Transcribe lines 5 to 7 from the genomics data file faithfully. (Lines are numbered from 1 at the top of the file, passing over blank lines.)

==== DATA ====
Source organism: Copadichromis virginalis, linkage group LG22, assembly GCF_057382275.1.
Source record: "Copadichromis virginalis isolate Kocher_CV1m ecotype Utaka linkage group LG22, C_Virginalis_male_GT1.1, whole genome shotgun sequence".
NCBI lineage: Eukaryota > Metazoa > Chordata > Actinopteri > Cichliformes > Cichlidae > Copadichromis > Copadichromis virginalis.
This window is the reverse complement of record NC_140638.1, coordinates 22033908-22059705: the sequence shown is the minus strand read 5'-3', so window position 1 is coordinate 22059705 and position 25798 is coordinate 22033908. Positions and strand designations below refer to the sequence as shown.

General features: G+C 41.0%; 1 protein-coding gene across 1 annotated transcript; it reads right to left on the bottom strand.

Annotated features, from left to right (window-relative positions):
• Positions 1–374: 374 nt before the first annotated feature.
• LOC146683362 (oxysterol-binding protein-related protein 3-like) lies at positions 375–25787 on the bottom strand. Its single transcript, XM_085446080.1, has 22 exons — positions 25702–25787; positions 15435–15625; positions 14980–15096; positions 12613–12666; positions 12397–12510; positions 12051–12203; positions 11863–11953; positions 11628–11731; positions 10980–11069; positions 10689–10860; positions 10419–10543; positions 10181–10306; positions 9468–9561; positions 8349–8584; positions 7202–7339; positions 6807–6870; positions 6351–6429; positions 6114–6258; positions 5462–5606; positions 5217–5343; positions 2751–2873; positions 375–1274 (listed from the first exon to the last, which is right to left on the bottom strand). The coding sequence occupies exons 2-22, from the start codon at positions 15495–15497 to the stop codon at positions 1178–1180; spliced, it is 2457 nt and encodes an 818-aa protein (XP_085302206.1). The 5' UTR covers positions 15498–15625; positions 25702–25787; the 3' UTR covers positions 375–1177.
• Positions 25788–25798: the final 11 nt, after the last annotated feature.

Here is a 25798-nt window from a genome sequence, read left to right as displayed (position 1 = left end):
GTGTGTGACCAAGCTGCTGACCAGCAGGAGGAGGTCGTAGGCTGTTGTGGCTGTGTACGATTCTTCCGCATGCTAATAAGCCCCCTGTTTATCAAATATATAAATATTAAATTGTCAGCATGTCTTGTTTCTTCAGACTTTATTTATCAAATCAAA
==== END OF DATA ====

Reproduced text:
General features: G+C 41.0%; 1 protein-coding gene across 1 annotated transcript; it reads right to left on the bottom strand.

Annotated features, from left to right (window-relative positions):
• Positions 1–374: 374 nt before the first annotated feature.